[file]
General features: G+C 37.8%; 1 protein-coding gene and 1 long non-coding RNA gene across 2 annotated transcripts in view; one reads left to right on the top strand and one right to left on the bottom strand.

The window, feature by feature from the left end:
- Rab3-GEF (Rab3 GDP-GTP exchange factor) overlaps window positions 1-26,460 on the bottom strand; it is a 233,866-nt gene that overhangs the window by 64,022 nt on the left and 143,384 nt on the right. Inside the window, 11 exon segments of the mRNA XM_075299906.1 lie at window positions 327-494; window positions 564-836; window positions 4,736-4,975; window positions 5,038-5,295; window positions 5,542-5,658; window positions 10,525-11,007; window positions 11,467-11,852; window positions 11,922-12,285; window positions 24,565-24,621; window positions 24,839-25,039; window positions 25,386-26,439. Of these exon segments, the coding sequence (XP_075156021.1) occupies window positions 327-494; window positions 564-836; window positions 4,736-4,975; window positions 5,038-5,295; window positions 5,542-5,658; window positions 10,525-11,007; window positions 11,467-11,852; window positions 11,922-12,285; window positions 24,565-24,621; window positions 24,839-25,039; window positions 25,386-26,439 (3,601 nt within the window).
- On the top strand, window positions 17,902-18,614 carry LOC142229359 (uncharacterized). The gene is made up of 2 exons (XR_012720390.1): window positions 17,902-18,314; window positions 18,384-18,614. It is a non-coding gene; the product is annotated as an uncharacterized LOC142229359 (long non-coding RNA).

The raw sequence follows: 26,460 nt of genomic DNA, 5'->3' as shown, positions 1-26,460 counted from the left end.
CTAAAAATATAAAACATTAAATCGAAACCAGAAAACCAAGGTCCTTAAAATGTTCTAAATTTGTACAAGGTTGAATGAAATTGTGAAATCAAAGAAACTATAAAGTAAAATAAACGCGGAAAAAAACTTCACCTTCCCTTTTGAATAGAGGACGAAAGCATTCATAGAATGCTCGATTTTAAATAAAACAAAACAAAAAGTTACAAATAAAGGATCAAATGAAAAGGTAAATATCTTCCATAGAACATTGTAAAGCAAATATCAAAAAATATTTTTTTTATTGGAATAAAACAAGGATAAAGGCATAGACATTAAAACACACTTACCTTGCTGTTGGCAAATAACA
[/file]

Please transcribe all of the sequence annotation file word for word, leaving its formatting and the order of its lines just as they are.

General features: G+C 37.8%; 1 protein-coding gene and 1 long non-coding RNA gene across 2 annotated transcripts in view; one reads left to right on the top strand and one right to left on the bottom strand.

The window, feature by feature from the left end:
- Rab3-GEF (Rab3 GDP-GTP exchange factor) overlaps window positions 1-26,460 on the bottom strand; it is a 233,866-nt gene that overhangs the window by 64,022 nt on the left and 143,384 nt on the right. Inside the window, 11 exon segments of the mRNA XM_075299906.1 lie at window positions 327-494; window positions 564-836; window positions 4,736-4,975; window positions 5,038-5,295; window positions 5,542-5,658; window positions 10,525-11,007; window positions 11,467-11,852; window positions 11,922-12,285; window positions 24,565-24,621; window positions 24,839-25,039; window positions 25,386-26,439. Of these exon segments, the coding sequence (XP_075156021.1) occupies window positions 327-494; window positions 564-836; window positions 4,736-4,975; window positions 5,038-5,295; window positions 5,542-5,658; window positions 10,525-11,007; window positions 11,467-11,852; window positions 11,922-12,285; window positions 24,565-24,621; window positions 24,839-25,039; window positions 25,386-26,439 (3,601 nt within the window).
- On the top strand, window positions 17,902-18,614 carry LOC142229359 (uncharacterized). The gene is made up of 2 exons (XR_012720390.1): window positions 17,902-18,314; window positions 18,384-18,614. It is a non-coding gene; the product is annotated as an uncharacterized LOC142229359 (long non-coding RNA).

The raw sequence follows: 26,460 nt of genomic DNA, 5'->3' as shown, positions 1-26,460 counted from the left end.
CTAAAAATATAAAACATTAAATCGAAACCAGAAAACCAAGGTCCTTAAAATGTTCTAAATTTGTACAAGGTTGAATGAAATTGTGAAATCAAAGAAACTATAAAGTAAAATAAACGCGGAAAAAAACTTCACCTTCCCTTTTGAATAGAGGACGAAAGCATTCATAGAATGCTCGATTTTAAATAAAACAAAACAAAAAGTTACAAATAAAGGATCAAATGAAAAGGTAAATATCTTCCATAGAACATTGTAAAGCAAATATCAAAAAATATTTTTTTTATTGGAATAAAACAAGGATAAAGGCATAGACATTAAAACACACTTACCTTGCTGTTGGCAAATAACA